Additions made below on 1/6/09 7:45pm:
Well, I've still got at least one more post to do on the lack of studied need being established by the PUC and Act 2: A Closed Class of One (Part 5). Will get that up soon. I've been enjoying a break from this. Also, the updated page for seeing the State Supreme Court decision when it comes out is the following: http://www.state.hi.us/jud/2009jan.htm.
But, what brings me back early here from my vacation is the following report today based on yesterday's transit. I must say I have commented many times on this blog about observers wondering what happens to the cars onboard when the vessel is in turbulent water. Particularly, I have wondered what happens to animals and livestock in vehicles down below when the vessel is in turbulent water. I had assumed that they were hook-chaining the vehicles down in four places on the axels, but I guess not. I recommend reading the comments on the following article:
"Rough seas caused car damage aboard Superferry"
Updated at 6:23 p.m., Monday, January 5, 2009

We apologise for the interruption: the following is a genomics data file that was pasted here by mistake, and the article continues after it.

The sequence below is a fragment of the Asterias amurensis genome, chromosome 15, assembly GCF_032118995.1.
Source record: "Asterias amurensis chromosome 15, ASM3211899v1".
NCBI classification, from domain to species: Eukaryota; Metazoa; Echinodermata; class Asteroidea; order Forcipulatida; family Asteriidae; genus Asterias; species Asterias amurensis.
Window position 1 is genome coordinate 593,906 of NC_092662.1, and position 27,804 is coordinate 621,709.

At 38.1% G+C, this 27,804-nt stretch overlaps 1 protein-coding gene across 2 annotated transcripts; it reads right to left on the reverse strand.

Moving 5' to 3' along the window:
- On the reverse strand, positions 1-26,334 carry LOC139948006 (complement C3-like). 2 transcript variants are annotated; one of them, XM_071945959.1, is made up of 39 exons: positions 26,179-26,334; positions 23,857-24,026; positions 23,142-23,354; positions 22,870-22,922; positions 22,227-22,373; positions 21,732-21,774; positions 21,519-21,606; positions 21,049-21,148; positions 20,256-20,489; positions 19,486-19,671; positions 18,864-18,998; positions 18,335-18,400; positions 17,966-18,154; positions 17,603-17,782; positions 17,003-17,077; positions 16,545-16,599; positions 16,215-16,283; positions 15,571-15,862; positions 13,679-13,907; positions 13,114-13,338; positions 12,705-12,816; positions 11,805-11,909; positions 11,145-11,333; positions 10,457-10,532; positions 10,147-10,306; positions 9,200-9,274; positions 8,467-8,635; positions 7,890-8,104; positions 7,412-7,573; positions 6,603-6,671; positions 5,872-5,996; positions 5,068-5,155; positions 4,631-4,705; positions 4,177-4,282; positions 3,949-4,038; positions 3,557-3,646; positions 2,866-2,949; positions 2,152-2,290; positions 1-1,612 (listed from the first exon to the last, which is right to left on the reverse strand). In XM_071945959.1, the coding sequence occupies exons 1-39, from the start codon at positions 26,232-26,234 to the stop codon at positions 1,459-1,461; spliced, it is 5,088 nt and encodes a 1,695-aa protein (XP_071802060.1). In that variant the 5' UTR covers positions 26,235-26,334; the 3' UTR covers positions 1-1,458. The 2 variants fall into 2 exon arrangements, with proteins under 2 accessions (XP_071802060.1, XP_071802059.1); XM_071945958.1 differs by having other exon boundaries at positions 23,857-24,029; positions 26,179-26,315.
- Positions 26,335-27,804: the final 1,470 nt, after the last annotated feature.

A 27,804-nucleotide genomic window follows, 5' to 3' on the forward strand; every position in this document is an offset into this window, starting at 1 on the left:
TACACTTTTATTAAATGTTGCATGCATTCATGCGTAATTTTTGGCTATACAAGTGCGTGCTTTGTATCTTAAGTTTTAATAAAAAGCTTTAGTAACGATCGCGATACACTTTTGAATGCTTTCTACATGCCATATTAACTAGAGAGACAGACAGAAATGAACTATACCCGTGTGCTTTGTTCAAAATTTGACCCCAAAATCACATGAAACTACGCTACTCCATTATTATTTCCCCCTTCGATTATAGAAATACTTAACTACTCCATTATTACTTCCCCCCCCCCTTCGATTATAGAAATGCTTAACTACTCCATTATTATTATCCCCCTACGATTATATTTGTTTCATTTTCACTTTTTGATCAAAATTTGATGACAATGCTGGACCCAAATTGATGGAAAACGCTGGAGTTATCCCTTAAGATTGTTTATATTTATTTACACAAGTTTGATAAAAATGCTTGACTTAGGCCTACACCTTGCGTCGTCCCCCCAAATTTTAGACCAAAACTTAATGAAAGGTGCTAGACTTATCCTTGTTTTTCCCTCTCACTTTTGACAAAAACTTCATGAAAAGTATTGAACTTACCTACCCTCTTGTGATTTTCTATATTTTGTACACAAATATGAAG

Read comments (28)
by Advertiser Staff
"Rough seas on Sunday resulted in 'minor damage' to 13 vehicles aboard Hawaii Superferry during its voyage from O'ahu to Maui. The company said the conditions caused some parked vehicles to shift during transit. 'There was no substantive damage to the ship,' said a company statement. 'Affected passengers have been contacted and we are facilitating their claims. This is the first incident in which significant vehicle shifting has occurred,' the statement said. 'Vehicles are now being tied-down in affected areas on days when conditions are unusually rough to mitigate any damage.'"
Some of the better comments on the above article that other blogs have also been referring to:
"My family and I were on this particular voyage...rough doesn't begin to describe the ride. We've caught the Superferry 8 times so far and this was the worst we've ever felt. I can honestly say that this experience has made me decide that I never want to catch the Superferry again. I don't want to take my chances. I estimate that more than 90% of the passengers were vomiting from the moment we passed Diamond Head. There was about 1.5 hours of relative calm while we were sailing between Molokai and Lanai and then the second storm of nauseous attacks began. Our boat was suppose to land at noon, but we docked at around 12:40. I did notice that the captain did slow the boat down at times when the seas seemed insane. My wish is that the Superferry would have some decency to cancel voyages when they know that seas are bad...or at least give passengers the option of rebooking/getting a refund on those days. One thing I may add is that the staff aboard was EXCELLENT & HELPFUL... iron stomachs! 01/05/2009 10:07:24 p.m.